In my research for that presentation, I came across a giant roll of toilet paper. It was considered a huge innovation because you don't have to replace it for a month. And it's ridiculous, it’s massive. But there are some things that are already perfect, like blue jeans. 

Some people need technology, and usually, that need creates value. That's really what innovation should provide: a sense of value. I think there's a glut of new shit that’s not adding any value to our lives.

At the end of your latest talk, you spoke about the purpose of the individual. That people, as well as companies, have a responsibility to make a positive impact. Can you expand on this a little?

Well, back to the conversation around purpose and corporations filling a vacuum in society; I think we're deferring responsibility to institutions when really we all have a responsibility as human beings. We often talk about corporations and their purpose but we don't really think about them as organizations filled with real people who have their own personal missions and purposes. 

I love the story of John Rock, the inventor of the birth control pill because it's a great example of how individual purpose and organizational purpose work both together and apart. Because he believed in the Catholic Church, but his purpose to serve women their medical needs was greater.

I told a colleague that what I wanted to achieve with that talk was to shake people up and make them think about what they're doing.

And she said, “So you want to do a wake-up call”. And I liked that. Because I think we're all struggling with this. We’re all wondering “Why are we here? What am I doing? What's the bigger reason?

More hard-hitting topics are being explored in the world of PR and marketing lately. It’s really healthy to ask confronting questions in the communications industry because ultimately, we shape culture. So we have to be extremely careful about how we do our jobs. 

Yes, I would argue that the definition of marketing as “shaping culture” is a huge responsibility. I don't think many companies actually view it that way. I do some work with young people of color in the United States and I think a lot about images that they see and the promises they hear growing up. And how these promises are perpetuated by brands and by Hollywood.

Some of these messages cause real self-hatred in young people. If people in marketing really embraced the idea that we have the power to shape self-perception, imagine the differences you’d see. And I think it's getting better, marketers are becoming a little savvier about the consequences of their messaging. 

It’s an evolutionary moment not just for business in general, but for PR in particular. Here are 10 reasons why PR became more important during COVID-19.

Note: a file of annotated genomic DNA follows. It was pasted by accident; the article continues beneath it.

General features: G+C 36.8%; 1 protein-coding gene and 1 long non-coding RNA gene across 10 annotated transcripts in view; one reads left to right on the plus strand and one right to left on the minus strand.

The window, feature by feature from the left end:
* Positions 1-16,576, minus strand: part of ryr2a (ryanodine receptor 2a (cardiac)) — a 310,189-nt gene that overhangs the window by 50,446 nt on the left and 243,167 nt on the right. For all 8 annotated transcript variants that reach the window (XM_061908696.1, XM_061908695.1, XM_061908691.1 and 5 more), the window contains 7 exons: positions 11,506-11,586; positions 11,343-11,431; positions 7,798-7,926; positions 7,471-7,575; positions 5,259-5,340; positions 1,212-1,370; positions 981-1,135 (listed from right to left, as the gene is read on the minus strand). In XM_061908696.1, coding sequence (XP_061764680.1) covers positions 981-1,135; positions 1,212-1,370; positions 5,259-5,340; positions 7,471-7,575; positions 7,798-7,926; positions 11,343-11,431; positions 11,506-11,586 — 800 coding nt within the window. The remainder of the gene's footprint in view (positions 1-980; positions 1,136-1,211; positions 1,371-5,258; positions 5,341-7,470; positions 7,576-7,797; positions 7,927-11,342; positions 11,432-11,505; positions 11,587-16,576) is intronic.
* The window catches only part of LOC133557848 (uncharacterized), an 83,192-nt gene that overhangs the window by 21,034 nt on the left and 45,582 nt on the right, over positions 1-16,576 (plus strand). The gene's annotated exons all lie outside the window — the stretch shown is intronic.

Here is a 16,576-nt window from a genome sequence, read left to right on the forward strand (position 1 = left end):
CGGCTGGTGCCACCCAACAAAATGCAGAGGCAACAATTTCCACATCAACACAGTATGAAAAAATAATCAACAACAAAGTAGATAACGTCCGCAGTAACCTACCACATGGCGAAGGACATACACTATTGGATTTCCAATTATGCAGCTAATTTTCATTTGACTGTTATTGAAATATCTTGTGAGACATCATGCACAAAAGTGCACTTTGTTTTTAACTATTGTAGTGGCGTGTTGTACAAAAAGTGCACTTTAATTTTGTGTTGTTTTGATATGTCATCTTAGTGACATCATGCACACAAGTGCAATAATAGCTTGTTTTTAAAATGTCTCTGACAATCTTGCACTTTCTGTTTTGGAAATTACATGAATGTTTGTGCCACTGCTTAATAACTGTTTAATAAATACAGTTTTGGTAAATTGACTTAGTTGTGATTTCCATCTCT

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It takes a certain amount of courage to be the first voices to point out uncomfortable things.

Yes, Colin Kaepernick talked a lot about that. It takes bravery to be the first one. I think Nike were brave for supporting him, which is why it has been used as an example so many times.

I think people are in awe of what they can be, instead of thinking of what they should be. I try not to be nihilistic or negative on stage in these sorts of moments, although there's a lot of blind enthusiasm about technology and marketing.

I think there's a responsibility to be more than cynical. And that is the responsibility to be critical, and to put pressure on organizations- and ourselves- to live up to a purpose. We combat cynicism through action. 

Healthy cynicism is helpful, but it’s much easier to tear something down than it is to offer solutions. How do we fight cynicism about purpose?

I think there's a responsibility to be more than cynical. And that is the responsibility to be critical, and to put pressure on organizations - and ourselves- to live up to a purpose. We combat cynicism through action. 

But in reality,  cynicism in itself is a very passive exercise. So we have to be more active about issues by asking questions. If you want to know more about TOMS business practices, for example, you should go learn about it, ask questions, and make your choices around what you consume and buy based on the answers. That's key.


Alain is the Founder and CEO of SYLVAIN, a strategy and design consultancy that helps companies seize the reality and potential of their business, products, and brands. With over 13 years of experience in the industry, Alain has worked with leading brands like Google, American Express, Airbnb, Spotify, BlackRock, Diageo, Hilton, Samsung, Pepsico, AB InBev, Jet, IKEA, GM, Sonos, the NBA and others. Alain is also a board member at PopTech and a founding member at Kindred.. Connect on LinkedIn or send an email